That brother with the uncomfortable views, the preacher you try not listen to, the money you don’t want to know the source of – they are all part of the same disease that is subverting everything you hold dear. It thrives on your reticence, it multiplies in your apathy.

Do nothing, because it is none of your business. You fast, and you pray and let everyone else to their own conscience.

So you watch as that brother, who rants against the kuffar, goads another and another. The brother huddles with the preacher. Suddenly there is money to fund a study trip to Pakistan, or reconstruction work in Somalia. You kid yourself that the boy will come back a man strengthened in faith. Someone with his face comes back, strengthened in something that makes your skin crawl. But his wild-eyed speeches are just words, they won’t hurt anyone.

Some time later there is a bang. You stand with wherever it was, but it was nothing to do with you.

Except it is everything to do with you.

Muslims are in crisis. You have to speak out to save us.


Update 25th May: since I wrote this see the following from Patrick Cockburn on the Wahhabi roots of terrorism and this on 1000 revolutions: The concentric circles of blame for the Manchester attacks

Related thoughts of mine in previous posts:

The Diversity Deal

J’accuse… the Muslims

I am Cassandra, you are Niemoller

The Cancer Magnet

Find out more about my writing here.



7 thoughts on “Muslims are in Crisis

  1. Although I am offline until September, I read this with great sympathy. I have no religion, but recognise that the best in all religions gives humanity a strong moral code that includes kindness to friends, strangers and the weak. I remember reading about this approaching crisis in Islam about 25 years ago and realise that other religions and western political actions and done nothing to prevent this and much to promote it. Christianity has been through horrendous periods in its history and today its weirder zealots are small and marginal groups. I think you are right and if the sane muslim majority can visibly and vocally pull together the world will learn to separate the zealot terrorists from the great religion they purport to follow. As fear fuels people’s reactions them, doing nothing hurts the majority of muslims and this must be a very difficult, frightening time.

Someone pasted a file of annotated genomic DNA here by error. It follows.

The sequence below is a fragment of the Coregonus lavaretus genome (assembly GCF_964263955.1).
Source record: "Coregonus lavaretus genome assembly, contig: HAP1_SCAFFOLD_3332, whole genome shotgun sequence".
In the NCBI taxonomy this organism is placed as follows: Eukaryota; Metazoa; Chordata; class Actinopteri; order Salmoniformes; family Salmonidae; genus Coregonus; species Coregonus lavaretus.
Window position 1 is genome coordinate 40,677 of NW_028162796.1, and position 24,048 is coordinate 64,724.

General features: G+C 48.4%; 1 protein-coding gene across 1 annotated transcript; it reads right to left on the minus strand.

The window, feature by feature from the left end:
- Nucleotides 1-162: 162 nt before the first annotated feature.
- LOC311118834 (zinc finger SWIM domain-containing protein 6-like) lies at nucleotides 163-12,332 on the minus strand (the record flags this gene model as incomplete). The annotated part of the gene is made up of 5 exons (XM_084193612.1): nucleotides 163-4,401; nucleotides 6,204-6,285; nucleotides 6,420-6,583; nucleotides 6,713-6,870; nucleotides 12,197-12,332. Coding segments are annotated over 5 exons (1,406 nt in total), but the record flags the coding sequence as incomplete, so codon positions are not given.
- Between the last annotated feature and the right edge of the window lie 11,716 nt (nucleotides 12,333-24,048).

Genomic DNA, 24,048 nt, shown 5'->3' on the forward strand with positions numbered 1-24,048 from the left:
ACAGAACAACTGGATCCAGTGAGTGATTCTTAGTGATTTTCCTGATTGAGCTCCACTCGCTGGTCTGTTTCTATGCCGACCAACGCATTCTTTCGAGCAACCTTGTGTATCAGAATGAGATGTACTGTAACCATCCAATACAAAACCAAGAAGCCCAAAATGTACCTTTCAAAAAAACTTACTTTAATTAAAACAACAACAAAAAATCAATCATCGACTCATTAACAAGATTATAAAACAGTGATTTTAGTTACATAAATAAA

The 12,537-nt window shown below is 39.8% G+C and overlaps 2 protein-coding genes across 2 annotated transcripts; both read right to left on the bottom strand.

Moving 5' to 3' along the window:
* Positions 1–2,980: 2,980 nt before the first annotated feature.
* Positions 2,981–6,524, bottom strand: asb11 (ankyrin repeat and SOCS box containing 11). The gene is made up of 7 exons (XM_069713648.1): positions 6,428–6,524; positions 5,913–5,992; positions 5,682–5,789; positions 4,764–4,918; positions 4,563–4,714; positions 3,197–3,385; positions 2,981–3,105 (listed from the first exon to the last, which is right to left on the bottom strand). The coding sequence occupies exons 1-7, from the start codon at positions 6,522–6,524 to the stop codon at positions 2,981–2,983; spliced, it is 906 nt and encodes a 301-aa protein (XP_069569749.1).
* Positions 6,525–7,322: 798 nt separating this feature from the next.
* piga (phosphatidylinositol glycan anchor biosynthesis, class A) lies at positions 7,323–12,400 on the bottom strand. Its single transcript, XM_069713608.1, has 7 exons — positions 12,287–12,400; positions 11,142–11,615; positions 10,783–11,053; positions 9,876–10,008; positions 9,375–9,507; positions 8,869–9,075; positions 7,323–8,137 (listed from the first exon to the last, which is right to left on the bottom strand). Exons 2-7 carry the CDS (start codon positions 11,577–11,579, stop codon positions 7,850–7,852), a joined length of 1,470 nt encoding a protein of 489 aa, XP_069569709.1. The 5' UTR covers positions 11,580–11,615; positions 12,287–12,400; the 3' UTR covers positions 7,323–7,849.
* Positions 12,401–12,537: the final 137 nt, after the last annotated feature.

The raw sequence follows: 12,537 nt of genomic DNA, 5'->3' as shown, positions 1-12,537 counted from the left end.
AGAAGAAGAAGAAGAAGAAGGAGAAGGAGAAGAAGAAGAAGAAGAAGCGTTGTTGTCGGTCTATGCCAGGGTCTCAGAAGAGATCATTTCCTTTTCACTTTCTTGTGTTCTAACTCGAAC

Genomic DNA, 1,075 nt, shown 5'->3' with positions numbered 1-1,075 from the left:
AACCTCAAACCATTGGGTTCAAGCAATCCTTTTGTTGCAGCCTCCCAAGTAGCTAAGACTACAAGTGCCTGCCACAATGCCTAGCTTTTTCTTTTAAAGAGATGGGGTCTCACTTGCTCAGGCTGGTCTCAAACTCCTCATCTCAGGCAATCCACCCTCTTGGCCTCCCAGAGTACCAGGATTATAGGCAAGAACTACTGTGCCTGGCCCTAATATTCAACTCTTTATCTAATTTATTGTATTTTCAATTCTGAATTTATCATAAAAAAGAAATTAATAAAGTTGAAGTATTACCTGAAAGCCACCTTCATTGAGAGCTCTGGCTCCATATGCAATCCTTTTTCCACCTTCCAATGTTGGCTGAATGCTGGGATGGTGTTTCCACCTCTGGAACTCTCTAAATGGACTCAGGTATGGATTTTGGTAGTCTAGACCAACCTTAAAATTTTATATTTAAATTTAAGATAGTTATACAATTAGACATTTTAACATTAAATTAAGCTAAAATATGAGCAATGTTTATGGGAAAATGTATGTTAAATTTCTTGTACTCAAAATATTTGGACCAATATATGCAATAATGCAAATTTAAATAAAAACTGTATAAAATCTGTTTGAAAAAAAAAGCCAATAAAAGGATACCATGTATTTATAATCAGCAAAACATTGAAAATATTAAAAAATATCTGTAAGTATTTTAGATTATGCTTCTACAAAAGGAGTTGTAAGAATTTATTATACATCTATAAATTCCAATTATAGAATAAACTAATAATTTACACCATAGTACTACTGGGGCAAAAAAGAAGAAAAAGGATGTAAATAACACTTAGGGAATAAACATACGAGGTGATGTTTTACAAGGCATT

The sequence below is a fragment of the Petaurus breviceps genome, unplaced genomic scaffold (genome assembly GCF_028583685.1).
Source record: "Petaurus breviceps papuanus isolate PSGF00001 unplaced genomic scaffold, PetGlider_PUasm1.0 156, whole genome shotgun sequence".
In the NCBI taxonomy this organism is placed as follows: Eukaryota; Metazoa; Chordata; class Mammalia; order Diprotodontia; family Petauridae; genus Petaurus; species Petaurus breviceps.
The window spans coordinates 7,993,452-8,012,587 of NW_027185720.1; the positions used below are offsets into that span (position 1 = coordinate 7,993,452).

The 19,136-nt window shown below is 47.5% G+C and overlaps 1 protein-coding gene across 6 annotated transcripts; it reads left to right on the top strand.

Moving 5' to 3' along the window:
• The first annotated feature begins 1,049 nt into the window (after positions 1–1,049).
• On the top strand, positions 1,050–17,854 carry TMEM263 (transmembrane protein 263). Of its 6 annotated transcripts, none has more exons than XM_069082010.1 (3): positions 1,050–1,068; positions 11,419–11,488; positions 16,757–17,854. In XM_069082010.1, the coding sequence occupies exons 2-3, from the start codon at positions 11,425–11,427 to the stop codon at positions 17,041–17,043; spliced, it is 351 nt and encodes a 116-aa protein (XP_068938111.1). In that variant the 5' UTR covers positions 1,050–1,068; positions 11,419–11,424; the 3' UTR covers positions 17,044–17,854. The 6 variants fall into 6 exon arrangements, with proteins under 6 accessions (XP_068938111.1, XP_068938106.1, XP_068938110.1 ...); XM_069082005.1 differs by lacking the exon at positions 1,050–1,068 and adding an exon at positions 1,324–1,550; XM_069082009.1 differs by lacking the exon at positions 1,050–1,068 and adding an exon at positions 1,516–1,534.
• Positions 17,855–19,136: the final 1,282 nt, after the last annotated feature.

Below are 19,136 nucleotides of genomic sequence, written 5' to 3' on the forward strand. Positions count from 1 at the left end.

Liked by 1 person

  2. This is an amazing piece. My favorite line is this: “Ask. Especially about the things they tell you not to.” That is universally applicable. The phenomenon you write about here is cropping up in other religious and political groups as well… I even see it among some of the most liberal groups I know. When a social group “others” people long enough, eventually, the violence seems justified. We need more people rising up and saying, “Stop. Just stop. We’re all in this together.”

    Liked by 2 people

  3. Raza says:

    That was I did… question and question… and became somewhat bad boy in the eyes of the preachers… then over time all changed, I got my answers anyways by keeping my bias away, made a habit of pondering more and more … discussed with friendly scholars and many new points raised affirming Islam to be a true religion for humanity, making it clear and clearer that justice was the core of religion… meaning justice for all was the pinnacle of peace, inner peace and world peace … something good happened in the process I became a poet as to put a river in a bowl…as preachers said that they had learnt something new that they never had thought of … they admired my efforts and promised to raise those points of wisdom in public…now some of them take my points and poetry to the pulpit… it gives me hope that more people will ask questions and get the straight path… “The path of those whom Thou hast favoured. Not (the path) of those who earn Thine anger nor of those who go astray” (Al-Quran 1:6-7).

    Liked by 1 person

  4. Well said Ali. My UK stepson goes to a Salafi mosque. He likes the ‘purity’. He’s in denial about Salafi being the source of anti-Western self-segregation and the ambivalent or supportive attitide to Islamism. See my blogpost ‘Colour me racist, blame my genes – racism explained as a redundant instinct’ (https://soothfairy.wordpress.comm/2016/08/14/racism), which addresses this issue in great detail.

    Shame about your link to the anti-Rohingya troll blog, though. See my post, ‘Halo goodbye, Suu – the Rohingya crisis’ (

    Liked by 1 person